Washington scientists kill 85 Asian murder hornets — but the ‘fight is not over’

Humans have won the battle, but the war wages on.

Entomologists from the Washington Department of Agriculture killed 85 murder hornets and captured 13 live ones when they destroyed the first nest ever found in the United States — but the “fight isn’t over,” the department said Monday.

Space-suited specialists “vacuumed” dozens of the Asian giant hornets out of the nest in Blaine, Washington Saturday, and captured another 13 live insects with a net.

“Although we have conducted our first nest eradication, this fight is not over,” Karla Salp, a spokeswoman for the WSDA, said at a news briefing on Monday.

The nest was discovered in a cavity in a tree Thursday, after more than a dozen of the invasive insects have been spotted in the state since last year.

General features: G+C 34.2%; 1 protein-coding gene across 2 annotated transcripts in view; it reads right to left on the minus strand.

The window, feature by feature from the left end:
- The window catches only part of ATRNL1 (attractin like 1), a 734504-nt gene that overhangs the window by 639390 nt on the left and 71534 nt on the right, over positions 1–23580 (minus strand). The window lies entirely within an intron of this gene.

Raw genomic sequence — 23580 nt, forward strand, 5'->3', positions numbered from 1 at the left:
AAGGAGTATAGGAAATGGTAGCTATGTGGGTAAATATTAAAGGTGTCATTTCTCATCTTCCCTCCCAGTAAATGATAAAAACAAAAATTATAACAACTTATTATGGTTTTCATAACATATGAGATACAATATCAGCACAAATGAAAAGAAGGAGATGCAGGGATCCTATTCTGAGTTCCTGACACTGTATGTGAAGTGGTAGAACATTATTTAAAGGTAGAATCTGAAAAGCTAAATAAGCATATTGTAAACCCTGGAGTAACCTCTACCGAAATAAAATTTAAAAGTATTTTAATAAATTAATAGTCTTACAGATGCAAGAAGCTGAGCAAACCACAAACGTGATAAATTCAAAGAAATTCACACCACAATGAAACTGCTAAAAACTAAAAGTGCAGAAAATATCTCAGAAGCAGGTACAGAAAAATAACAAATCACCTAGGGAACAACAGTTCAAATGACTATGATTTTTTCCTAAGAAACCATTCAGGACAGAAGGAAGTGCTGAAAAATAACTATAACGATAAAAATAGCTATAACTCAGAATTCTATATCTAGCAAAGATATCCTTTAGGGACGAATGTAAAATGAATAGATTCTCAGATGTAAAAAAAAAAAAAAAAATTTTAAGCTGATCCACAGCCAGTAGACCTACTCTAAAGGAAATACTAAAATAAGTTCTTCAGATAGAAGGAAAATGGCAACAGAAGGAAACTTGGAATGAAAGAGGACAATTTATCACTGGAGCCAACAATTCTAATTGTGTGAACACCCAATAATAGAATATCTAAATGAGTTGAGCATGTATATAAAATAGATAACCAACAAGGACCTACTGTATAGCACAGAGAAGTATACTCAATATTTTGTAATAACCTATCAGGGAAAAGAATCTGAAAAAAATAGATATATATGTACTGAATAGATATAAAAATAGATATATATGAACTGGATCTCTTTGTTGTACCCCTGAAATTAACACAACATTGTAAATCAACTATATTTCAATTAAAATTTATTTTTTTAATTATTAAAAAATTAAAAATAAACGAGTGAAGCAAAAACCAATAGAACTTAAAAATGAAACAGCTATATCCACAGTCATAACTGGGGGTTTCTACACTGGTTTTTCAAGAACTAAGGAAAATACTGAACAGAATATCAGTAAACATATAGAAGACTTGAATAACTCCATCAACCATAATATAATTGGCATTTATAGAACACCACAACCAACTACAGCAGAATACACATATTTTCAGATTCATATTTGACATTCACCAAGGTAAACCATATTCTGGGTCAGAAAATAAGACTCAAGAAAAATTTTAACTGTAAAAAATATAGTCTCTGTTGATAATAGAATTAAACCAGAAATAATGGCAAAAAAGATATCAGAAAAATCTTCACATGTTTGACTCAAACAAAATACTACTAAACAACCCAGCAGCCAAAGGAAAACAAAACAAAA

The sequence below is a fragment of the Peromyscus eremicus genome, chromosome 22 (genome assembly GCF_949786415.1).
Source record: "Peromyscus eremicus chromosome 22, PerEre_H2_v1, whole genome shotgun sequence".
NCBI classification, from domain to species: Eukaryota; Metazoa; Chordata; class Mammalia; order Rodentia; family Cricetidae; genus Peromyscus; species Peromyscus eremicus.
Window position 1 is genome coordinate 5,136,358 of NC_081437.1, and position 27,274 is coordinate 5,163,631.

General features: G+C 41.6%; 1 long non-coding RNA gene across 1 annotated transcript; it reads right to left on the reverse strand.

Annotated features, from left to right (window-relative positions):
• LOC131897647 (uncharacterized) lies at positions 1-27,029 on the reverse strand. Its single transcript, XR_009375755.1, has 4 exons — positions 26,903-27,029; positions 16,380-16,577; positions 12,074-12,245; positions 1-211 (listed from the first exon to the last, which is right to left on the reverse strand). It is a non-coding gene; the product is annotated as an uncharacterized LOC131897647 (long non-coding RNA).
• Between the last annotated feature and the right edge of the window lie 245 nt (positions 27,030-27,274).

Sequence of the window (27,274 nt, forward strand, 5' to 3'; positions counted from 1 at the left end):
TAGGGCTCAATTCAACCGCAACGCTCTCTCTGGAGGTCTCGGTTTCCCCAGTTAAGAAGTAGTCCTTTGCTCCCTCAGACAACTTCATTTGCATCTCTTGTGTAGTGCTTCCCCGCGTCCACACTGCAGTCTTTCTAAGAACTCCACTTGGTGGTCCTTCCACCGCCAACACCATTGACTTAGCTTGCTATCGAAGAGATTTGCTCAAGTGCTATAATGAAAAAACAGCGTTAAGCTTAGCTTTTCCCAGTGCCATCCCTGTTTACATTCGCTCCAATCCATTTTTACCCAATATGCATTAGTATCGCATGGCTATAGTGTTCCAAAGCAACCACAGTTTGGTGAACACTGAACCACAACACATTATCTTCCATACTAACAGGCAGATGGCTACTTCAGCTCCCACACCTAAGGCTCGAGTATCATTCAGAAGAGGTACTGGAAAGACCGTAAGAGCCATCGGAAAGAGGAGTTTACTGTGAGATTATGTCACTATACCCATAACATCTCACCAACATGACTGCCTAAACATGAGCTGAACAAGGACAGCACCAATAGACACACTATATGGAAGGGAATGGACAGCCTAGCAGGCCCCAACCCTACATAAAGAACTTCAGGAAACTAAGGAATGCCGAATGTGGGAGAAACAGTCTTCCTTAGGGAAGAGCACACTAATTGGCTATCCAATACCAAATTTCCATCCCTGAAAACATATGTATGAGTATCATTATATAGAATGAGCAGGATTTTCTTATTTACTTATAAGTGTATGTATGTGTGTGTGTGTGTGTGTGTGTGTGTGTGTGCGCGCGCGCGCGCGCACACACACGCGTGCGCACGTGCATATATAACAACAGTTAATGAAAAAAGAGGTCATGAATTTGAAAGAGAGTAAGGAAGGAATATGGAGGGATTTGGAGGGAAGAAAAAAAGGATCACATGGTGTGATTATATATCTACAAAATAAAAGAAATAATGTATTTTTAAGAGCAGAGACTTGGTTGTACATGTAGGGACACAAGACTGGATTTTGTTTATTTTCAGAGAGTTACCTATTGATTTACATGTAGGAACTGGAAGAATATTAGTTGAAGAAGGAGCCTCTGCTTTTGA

The venomous hornets can grow up to two inches long and can decimate entire hives of honeybees. They can also deliver painful stings to humans which can in rare cases be fatal.

The captured giant hornets will be given to various researchers, Salp said.

To eradicate the nest, a team of entomologists donned protective suits, filled the tree cavity with foam and wrapped the tree in cellophane — leaving just a single opening to vacuum the hornets from the nest.

WSDA tweeted out a video of the daring capture.

“While this is certainly a morale boost, this is only the start of our work to hopefully prevent the Asian giant hornet from gaining a foothold in the Pacific Northwest,” Sven-Erik Spichiger, an entomologist who directed the nest eradication, said in a statement.

However, the much-prized queen hornet has not yet been found, with Spichiger saying they hope to find the queen inside the tree.

The WSDA also warned that more nests are likely lurking in Whatcom County. The department said it will continue to lay traps “through at least November” in pursuit of more murder hornets.

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